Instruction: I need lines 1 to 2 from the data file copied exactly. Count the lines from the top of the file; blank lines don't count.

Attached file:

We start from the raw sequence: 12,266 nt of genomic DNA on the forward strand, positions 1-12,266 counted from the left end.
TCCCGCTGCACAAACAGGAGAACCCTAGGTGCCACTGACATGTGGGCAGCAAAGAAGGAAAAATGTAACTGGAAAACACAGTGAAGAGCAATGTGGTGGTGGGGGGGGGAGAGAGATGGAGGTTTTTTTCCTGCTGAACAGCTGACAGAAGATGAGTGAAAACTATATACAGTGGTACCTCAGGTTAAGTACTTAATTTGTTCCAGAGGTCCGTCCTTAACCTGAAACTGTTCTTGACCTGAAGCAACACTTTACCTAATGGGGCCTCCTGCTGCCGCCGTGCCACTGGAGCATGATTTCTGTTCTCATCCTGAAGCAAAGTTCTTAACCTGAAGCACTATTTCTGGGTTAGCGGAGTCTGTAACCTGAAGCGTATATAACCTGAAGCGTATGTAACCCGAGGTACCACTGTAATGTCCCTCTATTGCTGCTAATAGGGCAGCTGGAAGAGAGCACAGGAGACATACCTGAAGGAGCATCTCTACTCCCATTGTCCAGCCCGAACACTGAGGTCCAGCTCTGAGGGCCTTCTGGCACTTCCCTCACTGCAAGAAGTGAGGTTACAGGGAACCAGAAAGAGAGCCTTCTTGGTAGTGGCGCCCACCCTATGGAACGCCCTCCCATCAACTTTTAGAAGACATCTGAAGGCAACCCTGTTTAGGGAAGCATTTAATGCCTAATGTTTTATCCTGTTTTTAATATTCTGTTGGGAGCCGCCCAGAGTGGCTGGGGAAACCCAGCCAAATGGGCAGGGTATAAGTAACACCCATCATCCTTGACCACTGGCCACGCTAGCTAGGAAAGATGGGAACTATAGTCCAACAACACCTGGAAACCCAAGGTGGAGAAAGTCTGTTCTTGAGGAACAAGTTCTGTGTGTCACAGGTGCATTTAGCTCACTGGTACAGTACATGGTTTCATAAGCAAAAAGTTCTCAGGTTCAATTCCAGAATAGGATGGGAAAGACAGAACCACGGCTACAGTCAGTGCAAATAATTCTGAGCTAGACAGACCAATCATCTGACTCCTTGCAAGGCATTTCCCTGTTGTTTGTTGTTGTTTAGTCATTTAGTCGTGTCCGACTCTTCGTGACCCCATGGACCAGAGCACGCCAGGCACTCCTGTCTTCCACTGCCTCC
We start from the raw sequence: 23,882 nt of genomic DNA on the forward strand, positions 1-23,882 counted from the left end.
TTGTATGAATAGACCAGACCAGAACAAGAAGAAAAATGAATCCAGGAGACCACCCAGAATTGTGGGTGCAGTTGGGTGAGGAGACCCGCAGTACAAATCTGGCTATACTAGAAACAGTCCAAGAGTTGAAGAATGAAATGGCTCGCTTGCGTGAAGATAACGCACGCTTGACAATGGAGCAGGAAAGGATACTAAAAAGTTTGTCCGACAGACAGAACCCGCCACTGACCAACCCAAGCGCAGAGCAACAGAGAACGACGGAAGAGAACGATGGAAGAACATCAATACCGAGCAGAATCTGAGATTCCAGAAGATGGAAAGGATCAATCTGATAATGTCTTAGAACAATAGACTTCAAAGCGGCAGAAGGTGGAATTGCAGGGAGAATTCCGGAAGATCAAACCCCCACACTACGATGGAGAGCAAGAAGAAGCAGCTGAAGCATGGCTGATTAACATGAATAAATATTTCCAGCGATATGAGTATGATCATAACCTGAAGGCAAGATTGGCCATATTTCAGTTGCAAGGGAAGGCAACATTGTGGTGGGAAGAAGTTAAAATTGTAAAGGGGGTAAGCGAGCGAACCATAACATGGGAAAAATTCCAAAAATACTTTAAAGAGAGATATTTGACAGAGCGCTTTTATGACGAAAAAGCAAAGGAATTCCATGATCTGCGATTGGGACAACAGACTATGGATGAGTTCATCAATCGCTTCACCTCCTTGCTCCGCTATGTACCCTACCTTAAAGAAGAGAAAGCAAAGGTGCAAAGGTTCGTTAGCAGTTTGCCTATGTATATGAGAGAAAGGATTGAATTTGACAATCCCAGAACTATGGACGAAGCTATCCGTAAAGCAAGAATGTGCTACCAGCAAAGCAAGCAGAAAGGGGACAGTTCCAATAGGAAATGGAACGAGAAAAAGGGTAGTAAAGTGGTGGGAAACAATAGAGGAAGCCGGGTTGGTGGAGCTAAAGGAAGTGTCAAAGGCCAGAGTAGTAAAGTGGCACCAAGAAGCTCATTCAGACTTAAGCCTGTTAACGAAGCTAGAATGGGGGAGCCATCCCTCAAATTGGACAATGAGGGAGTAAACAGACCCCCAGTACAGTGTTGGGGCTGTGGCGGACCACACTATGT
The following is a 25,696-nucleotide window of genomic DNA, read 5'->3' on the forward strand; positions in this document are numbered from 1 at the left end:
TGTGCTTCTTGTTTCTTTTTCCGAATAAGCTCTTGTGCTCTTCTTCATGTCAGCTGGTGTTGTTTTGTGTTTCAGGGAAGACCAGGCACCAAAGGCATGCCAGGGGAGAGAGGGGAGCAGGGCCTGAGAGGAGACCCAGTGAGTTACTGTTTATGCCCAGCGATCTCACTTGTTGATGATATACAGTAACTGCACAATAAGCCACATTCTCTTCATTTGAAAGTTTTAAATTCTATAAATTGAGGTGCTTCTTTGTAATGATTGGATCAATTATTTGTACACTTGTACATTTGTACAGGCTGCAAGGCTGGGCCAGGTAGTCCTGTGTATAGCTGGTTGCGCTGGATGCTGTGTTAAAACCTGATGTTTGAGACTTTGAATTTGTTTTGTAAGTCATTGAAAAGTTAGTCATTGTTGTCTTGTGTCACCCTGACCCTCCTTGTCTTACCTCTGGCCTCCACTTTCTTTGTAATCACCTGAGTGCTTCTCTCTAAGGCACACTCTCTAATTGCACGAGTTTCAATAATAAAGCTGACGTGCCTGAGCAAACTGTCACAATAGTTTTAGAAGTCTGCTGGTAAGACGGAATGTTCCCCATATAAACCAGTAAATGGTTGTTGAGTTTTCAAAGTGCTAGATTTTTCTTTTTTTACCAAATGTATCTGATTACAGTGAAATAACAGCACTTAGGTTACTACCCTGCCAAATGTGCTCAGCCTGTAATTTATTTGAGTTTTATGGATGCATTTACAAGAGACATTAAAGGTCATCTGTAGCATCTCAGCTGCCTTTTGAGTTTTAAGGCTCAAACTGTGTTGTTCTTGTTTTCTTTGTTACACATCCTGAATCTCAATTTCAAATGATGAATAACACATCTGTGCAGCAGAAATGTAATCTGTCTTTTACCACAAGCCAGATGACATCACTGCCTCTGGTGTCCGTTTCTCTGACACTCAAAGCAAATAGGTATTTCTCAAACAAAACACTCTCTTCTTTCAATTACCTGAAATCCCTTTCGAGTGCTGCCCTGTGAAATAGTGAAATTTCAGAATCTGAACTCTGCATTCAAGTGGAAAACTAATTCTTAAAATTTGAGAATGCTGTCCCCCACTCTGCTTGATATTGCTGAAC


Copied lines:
We start from the raw sequence: 12,266 nt of genomic DNA on the forward strand, positions 1-12,266 counted from the left end.
TCCCGCTGCACAAACAGGAGAACCCTAGGTGCCACTGACATGTGGGCAGCAAAGAAGGAAAAATGTAACTGGAAAACACAGTGAAGAGCAATGTGGTGGTGGGGGGGGGAGAGAGATGGAGGTTTTTTTCCTGCTGAACAGCTGACAGAAGATGAGTGAAAACTATATACAGTGGTACCTCAGGTTAAGTACTTAATTTGTTCCAGAGGTCCGTCCTTAACCTGAAACTGTTCTTGACCTGAAGCAACACTTTACCTAATGGGGCCTCCTGCTGCCGCCGTGCCACTGGAGCATGATTTCTGTTCTCATCCTGAAGCAAAGTTCTTAACCTGAAGCACTATTTCTGGGTTAGCGGAGTCTGTAACCTGAAGCGTATATAACCTGAAGCGTATGTAACCCGAGGTACCACTGTAATGTCCCTCTATTGCTGCTAATAGGGCAGCTGGAAGAGAGCACAGGAGACATACCTGAAGGAGCATCTCTACTCCCATTGTCCAGCCCGAACACTGAGGTCCAGCTCTGAGGGCCTTCTGGCACTTCCCTCACTGCAAGAAGTGAGGTTACAGGGAACCAGAAAGAGAGCCTTCTTGGTAGTGGCGCCCACCCTATGGAACGCCCTCCCATCAACTTTTAGAAGACATCTGAAGGCAACCCTGTTTAGGGAAGCATTTAATGCCTAATGTTTTATCCTGTTTTTAATATTCTGTTGGGAGCCGCCCAGAGTGGCTGGGGAAACCCAGCCAAATGGGCAGGGTATAAGTAACACCCATCATCCTTGACCACTGGCCACGCTAGCTAGGAAAGATGGGAACTATAGTCCAACAACACCTGGAAACCCAAGGTGGAGAAAGTCTGTTCTTGAGGAACAAGTTCTGTGTGTCACAGGTGCATTTAGCTCACTGGTACAGTACATGGTTTCATAAGCAAAAAGTTCTCAGGTTCAATTCCAGAATAGGATGGGAAAGACAGAACCACGGCTACAGTCAGTGCAAATAATTCTGAGCTAGACAGACCAATCATCTGACTCCTTGCAAGGCATTTCCCTGTTGTTTGTTGTTGTTTAGTCATTTAGTCGTGTCCGACTCTTCGTGACCCCATGGACCAGAGCACGCCAGGCACTCCTGTCTTCCACTGCCTCC